Haters going to hate. So sing, girl!
It’s the 1940s and New York socialite Florence Foster Jenkins (Meryl Streep) dreams of becoming a great opera singer. Unfortunately for Florence, her voice isn’t all that great and if anything, is actually pretty terrible. Her husband St. Clair Bayfield (Hugh Grant), knows this. The crowds she constantly plays to, knows this. Hell, everyone knows this. The only person who doesn’t seem to really know this in the slightest bit is Florence herself, which is why St. Clair does the best that he can to keep the truth away from her, so that she doesn’t lose all hope and give up her singing career. But it gets to be even more difficult for St. Clair when Florence decides to book a concert for Carnegie Hall, which leaves him clamoring to ensure that people don’t get in Florence’s way, as well as let her know that she’s quite rubbish when it comes to singing, actually. And while this may seem like it’s just a case of St. Clair performing his husband-like duties, it’s actually far more serious than that and brings into question what this performance for Florence means, after all.
Florence Foster Jenkins is perfectly servicable to any and all ages. Does that make it a great movie? No. Does that make it a bad movie? No. Does that make it a movie? Yes, it does.
If anything, Florence Foster Jenkins is probably the perfect movie to take your parents, grandparents, brother, sister, aunt, uncle, niece, nephew, godson, goddaughter, step-dad, step-mom, step-uncle, step-aunt, step-brother, step-sister, step-cousin, hell, even your freakin’ pet, to. Meaning it’s the kind of movie that doesn’t set-out to harm, kill, or even offend anyone, but it’s also the kind of movie that’s just there to please everyone it sees and if it doesn’t please you, well, then, I’m sorry, but you’re not living.
It’s that simple.
Anyway, what works best about Florence Foster Jenkins is that, yes, it can get a little schmaltzy, a little sentimental, and definitely a little cheesy, but you know what? It still kind of works. Director Stephen Frears seems to have two sides to him: The one side that makes dark, unforgiving and mean flicks (Dangerous Liaisons, the Grifters, Dirty Pretty Things), and another side that likes to make warm, heartfelt, and light flicks that casually bring smiles to people’s faces (High Fidelity, The Snapper, The Queen). Here, he’s clearly working in the later form and it’s quite alright; he tells a lovely little story, the way it deserves to be told; he’s not getting down on Florence, the person, nor is he really getting down on anyone else, for that matter. He’s simply telling the story and you know what? Having a little bit of fun doing so, too.
And he’s not the only one. Unsurprisingly, Meryl Streep is quite good in the title role, playing a character we want to laugh at and make fun of, but over time, we start to learn more about and actually care for. Streep has played a lot of characters over her long and storied career, but a part of me wonders if she’s ever played someone like Florence Foster Jenkins and it makes me happy to see her play around with this role, playing it a little lighter this time around.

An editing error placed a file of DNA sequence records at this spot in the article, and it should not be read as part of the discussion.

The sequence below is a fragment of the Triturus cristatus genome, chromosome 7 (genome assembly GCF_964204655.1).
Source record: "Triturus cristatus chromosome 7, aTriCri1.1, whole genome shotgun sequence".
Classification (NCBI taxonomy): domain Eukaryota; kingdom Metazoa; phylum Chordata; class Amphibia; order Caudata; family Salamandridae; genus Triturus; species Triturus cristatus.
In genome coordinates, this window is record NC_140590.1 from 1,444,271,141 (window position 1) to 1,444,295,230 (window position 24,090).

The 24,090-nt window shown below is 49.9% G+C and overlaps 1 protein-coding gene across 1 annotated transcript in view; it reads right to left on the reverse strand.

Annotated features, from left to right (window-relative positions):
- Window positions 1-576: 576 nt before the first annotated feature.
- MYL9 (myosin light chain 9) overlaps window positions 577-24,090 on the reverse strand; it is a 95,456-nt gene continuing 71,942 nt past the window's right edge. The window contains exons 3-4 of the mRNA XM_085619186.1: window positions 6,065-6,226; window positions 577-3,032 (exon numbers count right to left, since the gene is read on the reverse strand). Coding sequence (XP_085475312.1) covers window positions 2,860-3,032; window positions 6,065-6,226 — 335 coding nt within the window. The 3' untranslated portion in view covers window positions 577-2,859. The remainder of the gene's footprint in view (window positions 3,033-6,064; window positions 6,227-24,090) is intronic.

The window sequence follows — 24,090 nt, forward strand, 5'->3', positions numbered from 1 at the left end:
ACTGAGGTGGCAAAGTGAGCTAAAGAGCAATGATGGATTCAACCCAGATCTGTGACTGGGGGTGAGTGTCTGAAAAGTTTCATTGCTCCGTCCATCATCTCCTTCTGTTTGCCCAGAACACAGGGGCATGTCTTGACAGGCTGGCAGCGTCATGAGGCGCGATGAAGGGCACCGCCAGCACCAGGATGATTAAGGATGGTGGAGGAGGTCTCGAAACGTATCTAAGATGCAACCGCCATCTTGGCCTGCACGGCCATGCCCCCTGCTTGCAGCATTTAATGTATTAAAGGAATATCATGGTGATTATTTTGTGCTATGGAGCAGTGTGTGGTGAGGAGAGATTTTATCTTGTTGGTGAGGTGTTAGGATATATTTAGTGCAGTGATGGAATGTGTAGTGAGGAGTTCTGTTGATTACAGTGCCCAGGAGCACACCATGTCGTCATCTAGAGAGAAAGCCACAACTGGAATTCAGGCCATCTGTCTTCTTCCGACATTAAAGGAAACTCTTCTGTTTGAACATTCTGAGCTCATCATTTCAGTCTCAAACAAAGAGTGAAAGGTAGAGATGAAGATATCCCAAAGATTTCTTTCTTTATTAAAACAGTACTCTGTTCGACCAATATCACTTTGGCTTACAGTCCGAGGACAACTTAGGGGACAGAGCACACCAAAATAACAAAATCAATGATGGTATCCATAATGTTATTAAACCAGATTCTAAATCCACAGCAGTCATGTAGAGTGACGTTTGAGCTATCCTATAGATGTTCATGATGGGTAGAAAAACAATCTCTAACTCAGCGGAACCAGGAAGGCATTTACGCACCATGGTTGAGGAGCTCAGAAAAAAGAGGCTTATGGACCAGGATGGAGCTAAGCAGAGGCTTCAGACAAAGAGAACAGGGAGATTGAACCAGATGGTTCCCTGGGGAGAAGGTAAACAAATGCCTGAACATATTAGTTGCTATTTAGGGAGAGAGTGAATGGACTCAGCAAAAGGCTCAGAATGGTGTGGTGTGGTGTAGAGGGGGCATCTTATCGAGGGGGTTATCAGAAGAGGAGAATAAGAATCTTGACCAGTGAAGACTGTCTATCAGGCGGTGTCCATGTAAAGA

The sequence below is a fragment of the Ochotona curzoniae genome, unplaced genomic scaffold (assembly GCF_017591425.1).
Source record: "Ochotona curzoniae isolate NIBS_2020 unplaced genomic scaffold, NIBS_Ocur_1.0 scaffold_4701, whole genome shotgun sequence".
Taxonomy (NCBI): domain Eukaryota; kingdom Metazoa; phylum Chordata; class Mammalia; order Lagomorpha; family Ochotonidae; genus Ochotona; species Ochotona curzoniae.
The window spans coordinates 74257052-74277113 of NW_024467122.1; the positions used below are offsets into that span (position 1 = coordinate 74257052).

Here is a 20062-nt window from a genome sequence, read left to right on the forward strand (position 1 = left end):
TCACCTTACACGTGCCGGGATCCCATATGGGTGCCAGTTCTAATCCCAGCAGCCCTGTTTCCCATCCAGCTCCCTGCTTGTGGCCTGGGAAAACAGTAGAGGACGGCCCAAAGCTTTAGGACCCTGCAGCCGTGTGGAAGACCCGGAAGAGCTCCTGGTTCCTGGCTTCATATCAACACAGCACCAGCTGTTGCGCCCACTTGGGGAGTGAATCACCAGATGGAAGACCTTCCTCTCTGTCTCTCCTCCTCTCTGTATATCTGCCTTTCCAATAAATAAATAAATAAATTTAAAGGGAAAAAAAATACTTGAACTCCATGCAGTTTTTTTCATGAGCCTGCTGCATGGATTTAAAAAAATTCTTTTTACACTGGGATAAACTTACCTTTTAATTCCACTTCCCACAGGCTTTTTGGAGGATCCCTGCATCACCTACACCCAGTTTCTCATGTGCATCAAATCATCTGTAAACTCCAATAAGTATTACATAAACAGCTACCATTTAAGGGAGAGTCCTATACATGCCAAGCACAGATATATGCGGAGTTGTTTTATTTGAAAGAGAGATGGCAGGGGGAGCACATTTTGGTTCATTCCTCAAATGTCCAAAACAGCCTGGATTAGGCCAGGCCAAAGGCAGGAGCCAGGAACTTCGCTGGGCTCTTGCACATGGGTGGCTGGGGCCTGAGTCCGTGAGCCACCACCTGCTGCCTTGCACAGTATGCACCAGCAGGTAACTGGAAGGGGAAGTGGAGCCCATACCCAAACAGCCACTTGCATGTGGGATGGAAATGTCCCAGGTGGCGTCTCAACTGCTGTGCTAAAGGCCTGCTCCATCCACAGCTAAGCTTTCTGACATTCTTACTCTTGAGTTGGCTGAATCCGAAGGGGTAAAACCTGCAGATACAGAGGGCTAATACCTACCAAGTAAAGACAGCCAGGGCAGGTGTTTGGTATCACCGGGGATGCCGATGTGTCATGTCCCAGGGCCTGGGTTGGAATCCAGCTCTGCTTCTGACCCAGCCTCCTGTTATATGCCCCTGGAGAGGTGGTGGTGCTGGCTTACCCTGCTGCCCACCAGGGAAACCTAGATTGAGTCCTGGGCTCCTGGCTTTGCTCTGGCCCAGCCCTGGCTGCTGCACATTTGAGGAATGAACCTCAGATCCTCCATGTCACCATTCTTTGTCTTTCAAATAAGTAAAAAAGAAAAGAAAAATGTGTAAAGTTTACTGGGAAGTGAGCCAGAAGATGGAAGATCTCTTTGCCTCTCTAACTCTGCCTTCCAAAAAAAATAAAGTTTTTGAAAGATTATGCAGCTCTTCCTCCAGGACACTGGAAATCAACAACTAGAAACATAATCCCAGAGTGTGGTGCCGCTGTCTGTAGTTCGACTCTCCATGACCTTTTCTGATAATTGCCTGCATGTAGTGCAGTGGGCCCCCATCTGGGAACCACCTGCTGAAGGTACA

Will she get nominated for an Oscar? Probably, but whatever. It’s Meryl Streep. That’s practically a given by now.
Hugh Grant is also great in the role as her husband, the cad-like fellow St. Clair Bayfield. Clearly, this is a perfect match for Grant and the guy has some fun with it, as is to be expected; we start-off kind of despising him for cheating on his sick and dying wife, but through time, we start to see that there’s a little more to him that actually does care and will do whatever he can to make sure that his wife goes out on top. Rebecca Ferguson plays his girlfriend of sorts and is pretty good, even if her role can’t help but seem like an add-on to a heavy list of characters, like Simon Helberg’s, or Nina Arianada’s. While all are fun and charming to watch, sometimes, it can’t help but feel a little over-stacked.
Still though, like I said, everyone’s having fun here and it’s not hard to have the same feeling when watching Florence Foster Jenkins. It never tries for hard, emotionally gripping drama, but it doesn’t try to be incredibly silly, either – it’s just the right amount of humor and heart that only someone like Frears could deliver on. It makes me happy to know that he’s still contiuing to make movies just about every year or so, even if, yeah, of course, there’s still a stinker to be found somewhere.
Looking at you, Tamara Drewe.
Consensus: Charming and sweet, Florence Foster Jenkins doesn’t aim for the stars, but doesn’t have to, either, with its good cast and smart direction.
7 / 10
Photos Courtesy of: Indiewire